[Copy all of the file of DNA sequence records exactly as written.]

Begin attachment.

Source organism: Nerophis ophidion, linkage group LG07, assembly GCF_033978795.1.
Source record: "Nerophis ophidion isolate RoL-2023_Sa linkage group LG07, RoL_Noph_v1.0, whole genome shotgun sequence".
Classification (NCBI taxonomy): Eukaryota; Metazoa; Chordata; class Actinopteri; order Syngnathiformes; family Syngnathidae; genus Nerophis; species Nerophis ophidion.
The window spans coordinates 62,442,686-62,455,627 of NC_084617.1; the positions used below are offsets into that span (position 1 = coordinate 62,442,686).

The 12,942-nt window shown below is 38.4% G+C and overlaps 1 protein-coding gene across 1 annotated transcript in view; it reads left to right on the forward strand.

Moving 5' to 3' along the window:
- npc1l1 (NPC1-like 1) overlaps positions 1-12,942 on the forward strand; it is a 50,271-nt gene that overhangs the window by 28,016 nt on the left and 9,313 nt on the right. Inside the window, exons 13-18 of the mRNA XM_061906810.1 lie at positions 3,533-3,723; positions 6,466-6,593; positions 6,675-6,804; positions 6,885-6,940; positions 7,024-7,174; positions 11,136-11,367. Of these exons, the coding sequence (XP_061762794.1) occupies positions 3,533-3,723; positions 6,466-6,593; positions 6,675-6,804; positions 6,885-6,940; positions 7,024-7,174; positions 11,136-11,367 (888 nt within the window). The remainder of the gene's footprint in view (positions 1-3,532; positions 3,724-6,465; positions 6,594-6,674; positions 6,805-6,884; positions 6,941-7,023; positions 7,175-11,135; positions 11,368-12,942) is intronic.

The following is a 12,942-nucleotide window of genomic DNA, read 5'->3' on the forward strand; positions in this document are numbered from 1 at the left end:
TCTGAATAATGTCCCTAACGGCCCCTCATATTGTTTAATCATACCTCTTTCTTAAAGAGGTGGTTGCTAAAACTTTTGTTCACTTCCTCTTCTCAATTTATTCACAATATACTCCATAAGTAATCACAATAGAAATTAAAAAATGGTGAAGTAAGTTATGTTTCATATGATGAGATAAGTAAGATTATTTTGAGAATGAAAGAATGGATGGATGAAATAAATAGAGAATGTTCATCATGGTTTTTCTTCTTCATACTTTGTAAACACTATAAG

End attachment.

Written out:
Source organism: Nerophis ophidion, linkage group LG07, assembly GCF_033978795.1.
Source record: "Nerophis ophidion isolate RoL-2023_Sa linkage group LG07, RoL_Noph_v1.0, whole genome shotgun sequence".
Classification (NCBI taxonomy): Eukaryota; Metazoa; Chordata; class Actinopteri; order Syngnathiformes; family Syngnathidae; genus Nerophis; species Nerophis ophidion.
The window spans coordinates 62,442,686-62,455,627 of NC_084617.1; the positions used below are offsets into that span (position 1 = coordinate 62,442,686).

The 12,942-nt window shown below is 38.4% G+C and overlaps 1 protein-coding gene across 1 annotated transcript in view; it reads left to right on the forward strand.

Moving 5' to 3' along the window:
- npc1l1 (NPC1-like 1) overlaps positions 1-12,942 on the forward strand; it is a 50,271-nt gene that overhangs the window by 28,016 nt on the left and 9,313 nt on the right. Inside the window, exons 13-18 of the mRNA XM_061906810.1 lie at positions 3,533-3,723; positions 6,466-6,593; positions 6,675-6,804; positions 6,885-6,940; positions 7,024-7,174; positions 11,136-11,367. Of these exons, the coding sequence (XP_061762794.1) occupies positions 3,533-3,723; positions 6,466-6,593; positions 6,675-6,804; positions 6,885-6,940; positions 7,024-7,174; positions 11,136-11,367 (888 nt within the window). The remainder of the gene's footprint in view (positions 1-3,532; positions 3,724-6,465; positions 6,594-6,674; positions 6,805-6,884; positions 6,941-7,023; positions 7,175-11,135; positions 11,368-12,942) is intronic.

The following is a 12,942-nucleotide window of genomic DNA, read 5'->3' on the forward strand; positions in this document are numbered from 1 at the left end:
TCTGAATAATGTCCCTAACGGCCCCTCATATTGTTTAATCATACCTCTTTCTTAAAGAGGTGGTTGCTAAAACTTTTGTTCACTTCCTCTTCTCAATTTATTCACAATATACTCCATAAGTAATCACAATAGAAATTAAAAAATGGTGAAGTAAGTTATGTTTCATATGATGAGATAAGTAAGATTATTTTGAGAATGAAAGAATGGATGGATGAAATAAATAGAGAATGTTCATCATGGTTTTTCTTCTTCATACTTTGTAAACACTATAAG